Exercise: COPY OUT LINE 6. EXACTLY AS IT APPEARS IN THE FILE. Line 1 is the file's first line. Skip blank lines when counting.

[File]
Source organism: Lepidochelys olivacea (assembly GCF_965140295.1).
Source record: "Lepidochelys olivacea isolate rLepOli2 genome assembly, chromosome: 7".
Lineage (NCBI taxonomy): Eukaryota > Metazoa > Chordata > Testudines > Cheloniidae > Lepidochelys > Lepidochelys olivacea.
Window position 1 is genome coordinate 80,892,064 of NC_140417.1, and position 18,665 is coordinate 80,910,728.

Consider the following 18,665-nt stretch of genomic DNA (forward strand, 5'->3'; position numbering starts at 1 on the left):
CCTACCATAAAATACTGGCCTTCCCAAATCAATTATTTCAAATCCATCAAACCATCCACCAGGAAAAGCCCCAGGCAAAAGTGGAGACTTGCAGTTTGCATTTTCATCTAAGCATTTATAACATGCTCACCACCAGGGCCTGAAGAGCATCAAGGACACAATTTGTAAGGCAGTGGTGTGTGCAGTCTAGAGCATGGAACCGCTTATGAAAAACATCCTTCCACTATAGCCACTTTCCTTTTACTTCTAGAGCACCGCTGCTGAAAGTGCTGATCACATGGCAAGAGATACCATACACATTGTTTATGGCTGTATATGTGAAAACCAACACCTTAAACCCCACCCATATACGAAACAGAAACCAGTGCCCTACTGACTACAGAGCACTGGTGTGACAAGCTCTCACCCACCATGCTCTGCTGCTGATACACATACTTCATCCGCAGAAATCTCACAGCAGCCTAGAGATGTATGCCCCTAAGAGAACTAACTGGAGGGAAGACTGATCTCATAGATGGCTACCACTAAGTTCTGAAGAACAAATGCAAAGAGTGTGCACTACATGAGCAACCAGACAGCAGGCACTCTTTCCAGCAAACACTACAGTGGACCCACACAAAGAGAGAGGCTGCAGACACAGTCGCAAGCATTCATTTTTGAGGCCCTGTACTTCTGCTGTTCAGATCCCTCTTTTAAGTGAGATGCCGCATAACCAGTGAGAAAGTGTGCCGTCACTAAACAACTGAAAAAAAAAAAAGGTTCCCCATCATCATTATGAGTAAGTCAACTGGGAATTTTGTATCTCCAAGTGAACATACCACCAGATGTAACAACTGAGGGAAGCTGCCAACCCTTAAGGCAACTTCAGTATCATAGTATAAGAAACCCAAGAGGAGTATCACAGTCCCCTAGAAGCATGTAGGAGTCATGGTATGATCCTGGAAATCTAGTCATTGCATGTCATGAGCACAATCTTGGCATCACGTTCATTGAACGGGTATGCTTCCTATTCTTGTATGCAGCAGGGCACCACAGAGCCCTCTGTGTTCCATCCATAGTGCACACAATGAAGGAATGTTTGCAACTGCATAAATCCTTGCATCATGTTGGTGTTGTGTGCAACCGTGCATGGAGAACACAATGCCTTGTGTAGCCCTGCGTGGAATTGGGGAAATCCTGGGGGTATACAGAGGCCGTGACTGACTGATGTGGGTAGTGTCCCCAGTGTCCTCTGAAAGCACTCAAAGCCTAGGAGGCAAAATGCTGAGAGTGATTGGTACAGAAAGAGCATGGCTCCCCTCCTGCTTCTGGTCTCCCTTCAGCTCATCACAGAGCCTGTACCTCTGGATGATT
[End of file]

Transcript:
CCTACCATAAAATACTGGCCTTCCCAAATCAATTATTTCAAATCCATCAAACCATCCACCAGGAAAAGCCCCAGGCAAAAGTGGAGACTTGCAGTTTGCATTTTCATCTAAGCATTTATAACATGCTCACCACCAGGGCCTGAAGAGCATCAAGGACACAATTTGTAAGGCAGTGGTGTGTGCAGTCTAGAGCATGGAACCGCTTATGAAAAACATCCTTCCACTATAGCCACTTTCCTTTTACTTCTAGAGCACCGCTGCTGAAAGTGCTGATCACATGGCAAGAGATACCATACACATTGTTTATGGCTGTATATGTGAAAACCAACACCTTAAACCCCACCCATATACGAAACAGAAACCAGTGCCCTACTGACTACAGAGCACTGGTGTGACAAGCTCTCACCCACCATGCTCTGCTGCTGATACACATACTTCATCCGCAGAAATCTCACAGCAGCCTAGAGATGTATGCCCCTAAGAGAACTAACTGGAGGGAAGACTGATCTCATAGATGGCTACCACTAAGTTCTGAAGAACAAATGCAAAGAGTGTGCACTACATGAGCAACCAGACAGCAGGCACTCTTTCCAGCAAACACTACAGTGGACCCACACAAAGAGAGAGGCTGCAGACACAGTCGCAAGCATTCATTTTTGAGGCCCTGTACTTCTGCTGTTCAGATCCCTCTTTTAAGTGAGATGCCGCATAACCAGTGAGAAAGTGTGCCGTCACTAAACAACTGAAAAAAAAAAAAGGTTCCCCATCATCATTATGAGTAAGTCAACTGGGAATTTTGTATCTCCAAGTGAACATACCACCAGATGTAACAACTGAGGGAAGCTGCCAACCCTTAAGGCAACTTCAGTATCATAGTATAAGAAACCCAAGAGGAGTATCACAGTCCCCTAGAAGCATGTAGGAGTCATGGTATGATCCTGGAAATCTAGTCATTGCATGTCATGAGCACAATCTTGGCATCACGTTCATTGAACGGGTATGCTTCCTATTCTTGTATGCAGCAGGGCACCACAGAGCCCTCTGTGTTCCATCCATAGTGCACACAATGAAGGAATGTTTGCAACTGCATAAATCCTTGCATCATGTTGGTGTTGTGTGCAACCGTGCATGGAGAACACAATGCCTTGTGTAGCCCTGCGTGGAATTGGGGAAATCCTGGGGGTATACAGAGGCCGTGACTGACTGATGTGGGTAGTGTCCCCAGTGTCCTCTGAAAGCACTCAAAGCCTAGGAGGCAAAATGCTGAGAGTGATTGGTACAGAAAGAGCATGGCTCCCCTCCTGCTTCTGGTCTCCCTTCAGCTCATCACAGAGCCTGTACCTCTGGATGATT